High interest rates are a burden for many borrowers, especially when payments may be unaffordable. The waived interest rates can cut some much-needed slack, but that doesn’t mean you are totally off the hook for satisfying your monthly bill.
You don’t have to apply or contact your student loan servicer for the interest fee removal related to coronavirus. The Education Department says that servicers should make the change in about a week. The waiver should be retroactive to Friday, March 13.
As of right now, the interest rates are set at 0% until September 30. The effects of COVID-19 will be monumental for your daily life. However, they won’t be eternal for your wallet. It’s important to keep up with official news regarding any financial relief programs before counting your long-term eggs.
How the waiver works for federal student loan rates
Federal student loan rates are based on the 10-year Treasury note yield, which is currently below zero. This means it could change depending on the school year acquired. For instance, federal loan in Fall 2010 was at 4.5 percent versus a 3.4 percent interest rate in Spring 2012. The interest relief will temporarily set both loan interests at zero, regardless of the initial rate.
Not all student loans are made equal for relief
At this time, all federally-held student loans are affected by these changes. However, these relief efforts do not affect any commercially-owned FFEL loans, some Perkins loans owned by institutions, and loans issued through private lenders like Sallie Mae.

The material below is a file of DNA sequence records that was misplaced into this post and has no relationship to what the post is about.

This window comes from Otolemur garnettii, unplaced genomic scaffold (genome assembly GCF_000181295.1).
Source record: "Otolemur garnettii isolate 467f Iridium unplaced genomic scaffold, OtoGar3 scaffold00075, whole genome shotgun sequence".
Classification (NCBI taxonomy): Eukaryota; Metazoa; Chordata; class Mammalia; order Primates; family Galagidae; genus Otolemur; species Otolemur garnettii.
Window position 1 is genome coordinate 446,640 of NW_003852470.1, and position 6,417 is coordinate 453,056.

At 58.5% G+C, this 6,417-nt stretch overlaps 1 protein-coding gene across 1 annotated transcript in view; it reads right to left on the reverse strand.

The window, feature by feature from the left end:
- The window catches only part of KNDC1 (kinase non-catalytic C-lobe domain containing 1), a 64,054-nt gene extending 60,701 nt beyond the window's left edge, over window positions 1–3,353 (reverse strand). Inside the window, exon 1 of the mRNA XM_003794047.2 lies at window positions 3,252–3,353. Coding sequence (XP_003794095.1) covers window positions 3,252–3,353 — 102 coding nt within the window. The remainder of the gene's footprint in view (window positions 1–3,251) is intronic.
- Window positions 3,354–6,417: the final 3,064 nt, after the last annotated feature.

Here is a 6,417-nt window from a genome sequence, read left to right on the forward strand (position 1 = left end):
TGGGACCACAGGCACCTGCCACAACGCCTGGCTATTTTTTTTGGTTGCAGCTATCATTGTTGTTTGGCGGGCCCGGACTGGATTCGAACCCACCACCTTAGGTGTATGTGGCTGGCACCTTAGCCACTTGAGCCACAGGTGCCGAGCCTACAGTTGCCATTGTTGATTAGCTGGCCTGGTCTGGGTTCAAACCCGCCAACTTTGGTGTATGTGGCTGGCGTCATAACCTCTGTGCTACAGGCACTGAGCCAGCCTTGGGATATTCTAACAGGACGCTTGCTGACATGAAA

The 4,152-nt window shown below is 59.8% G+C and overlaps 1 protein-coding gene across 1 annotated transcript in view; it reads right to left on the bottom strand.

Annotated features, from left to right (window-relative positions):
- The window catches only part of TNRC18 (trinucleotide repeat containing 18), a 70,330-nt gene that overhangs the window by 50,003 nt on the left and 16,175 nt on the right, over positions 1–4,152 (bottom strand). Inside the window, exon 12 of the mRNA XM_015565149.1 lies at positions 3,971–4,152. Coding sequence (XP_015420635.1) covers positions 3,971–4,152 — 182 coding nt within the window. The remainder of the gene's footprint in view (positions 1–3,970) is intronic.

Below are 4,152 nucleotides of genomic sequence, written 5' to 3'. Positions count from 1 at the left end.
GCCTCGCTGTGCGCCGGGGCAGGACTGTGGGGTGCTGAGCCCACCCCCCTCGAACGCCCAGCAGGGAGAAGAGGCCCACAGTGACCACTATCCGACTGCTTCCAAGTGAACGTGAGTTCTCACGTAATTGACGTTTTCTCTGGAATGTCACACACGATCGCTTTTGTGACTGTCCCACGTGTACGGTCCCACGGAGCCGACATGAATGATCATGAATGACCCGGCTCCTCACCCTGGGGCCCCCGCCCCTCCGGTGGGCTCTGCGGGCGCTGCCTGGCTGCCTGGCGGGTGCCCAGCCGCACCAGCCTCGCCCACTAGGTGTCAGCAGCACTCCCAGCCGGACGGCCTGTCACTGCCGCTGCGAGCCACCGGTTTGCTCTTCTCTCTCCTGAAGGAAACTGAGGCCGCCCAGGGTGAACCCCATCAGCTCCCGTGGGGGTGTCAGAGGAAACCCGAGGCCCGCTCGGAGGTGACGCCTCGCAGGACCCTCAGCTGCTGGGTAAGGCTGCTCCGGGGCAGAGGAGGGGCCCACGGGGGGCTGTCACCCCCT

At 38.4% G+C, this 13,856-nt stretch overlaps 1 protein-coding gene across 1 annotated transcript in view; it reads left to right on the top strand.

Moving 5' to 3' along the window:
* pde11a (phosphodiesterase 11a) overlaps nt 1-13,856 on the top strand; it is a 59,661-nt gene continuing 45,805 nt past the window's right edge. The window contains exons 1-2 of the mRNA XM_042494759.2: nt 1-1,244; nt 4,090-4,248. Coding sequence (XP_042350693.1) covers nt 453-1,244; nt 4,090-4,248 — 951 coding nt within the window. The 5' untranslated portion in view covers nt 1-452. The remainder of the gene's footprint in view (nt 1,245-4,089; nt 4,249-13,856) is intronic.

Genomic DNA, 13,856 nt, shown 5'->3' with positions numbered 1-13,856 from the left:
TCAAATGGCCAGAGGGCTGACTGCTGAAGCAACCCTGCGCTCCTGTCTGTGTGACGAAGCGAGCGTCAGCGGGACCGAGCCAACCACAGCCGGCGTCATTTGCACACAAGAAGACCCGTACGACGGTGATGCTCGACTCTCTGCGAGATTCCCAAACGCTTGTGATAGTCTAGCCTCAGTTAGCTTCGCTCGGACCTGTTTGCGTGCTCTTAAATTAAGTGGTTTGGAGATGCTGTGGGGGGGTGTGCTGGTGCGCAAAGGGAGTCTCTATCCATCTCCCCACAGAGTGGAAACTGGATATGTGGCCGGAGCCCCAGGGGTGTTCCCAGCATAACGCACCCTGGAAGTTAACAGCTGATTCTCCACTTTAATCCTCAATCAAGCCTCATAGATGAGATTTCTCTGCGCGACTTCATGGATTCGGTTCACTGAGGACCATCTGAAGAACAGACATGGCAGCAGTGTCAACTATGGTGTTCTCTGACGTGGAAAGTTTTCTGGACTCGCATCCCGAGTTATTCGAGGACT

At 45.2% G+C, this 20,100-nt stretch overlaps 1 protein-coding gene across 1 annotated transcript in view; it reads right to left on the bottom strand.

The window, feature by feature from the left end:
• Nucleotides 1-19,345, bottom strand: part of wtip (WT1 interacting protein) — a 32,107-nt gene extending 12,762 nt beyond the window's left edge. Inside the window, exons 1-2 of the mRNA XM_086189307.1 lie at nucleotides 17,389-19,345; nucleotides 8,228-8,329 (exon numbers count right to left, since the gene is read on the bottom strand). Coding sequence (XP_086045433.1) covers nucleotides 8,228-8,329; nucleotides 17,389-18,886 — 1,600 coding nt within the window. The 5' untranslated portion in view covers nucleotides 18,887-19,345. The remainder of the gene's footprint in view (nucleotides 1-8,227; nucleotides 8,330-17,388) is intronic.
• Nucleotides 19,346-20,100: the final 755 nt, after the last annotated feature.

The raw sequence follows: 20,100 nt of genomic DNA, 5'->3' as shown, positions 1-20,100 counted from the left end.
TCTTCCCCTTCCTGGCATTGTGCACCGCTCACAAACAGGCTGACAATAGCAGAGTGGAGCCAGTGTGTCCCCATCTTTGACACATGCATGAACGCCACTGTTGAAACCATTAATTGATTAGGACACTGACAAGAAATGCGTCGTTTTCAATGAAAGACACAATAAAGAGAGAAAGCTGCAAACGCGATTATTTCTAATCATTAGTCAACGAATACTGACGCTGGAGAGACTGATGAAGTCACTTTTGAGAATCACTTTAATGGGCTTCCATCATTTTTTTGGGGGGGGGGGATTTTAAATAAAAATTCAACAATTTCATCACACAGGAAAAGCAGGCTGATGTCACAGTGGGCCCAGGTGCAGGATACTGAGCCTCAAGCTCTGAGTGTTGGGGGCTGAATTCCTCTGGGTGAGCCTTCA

While many private lenders are offering relief options for borrowers, these options are not the same across the board. If you have a private student loan, you’ll need to check with your servicer to see what is available to you.
There’s no student loan forgiveness offered but there is one forgiveness-related perk
The CARES Act does not include any direct student loan forgiveness plans due to the coronavirus crisis. So don’t expect your student loan balance to magically lower during this time.
However, there is one big perk included for those seeking Public Service Loan Forgiveness (PSLF). If you are currently working to get PSLF but you would like to request a forbearance offered through the CARES Act, your skipped payments will still count toward your PSLF requirements. That’s right. Even if you choose not to make your payments until September 30, those skipped payments will count toward the required 120 monthly payments under PSLF. Just be sure you get approval for a forbearance before skipping any payments.
Continue to make your student loan payments if you can
The unknowns can be scary, but do what you can control. If you’re able to, this includes continuing to pay what you owe monthly on your student loans. Any payments made between now and September 30 will be applied to the principal amount of your loan(s) once the interest accrued prior to March 13 is paid.
The only exception to this suggestion? Those seeking PSLF who receive a forbearance may find it more beneficial to skip payments and still have them apply towards their forgiveness requirements.
The biggest action item out of all of this? Don’t panic. Yes, things are going to be different, and hopefully just for a short season. Rely on your community, family, and social-distancing-friendly services to help you get through the unknowns.
If you have questions regarding your student loan payment situation, MoneySolver’s Student Loan Advisors are answering calls and can help you apply for additional relief.
This blog post was last edited on April 14, 2020.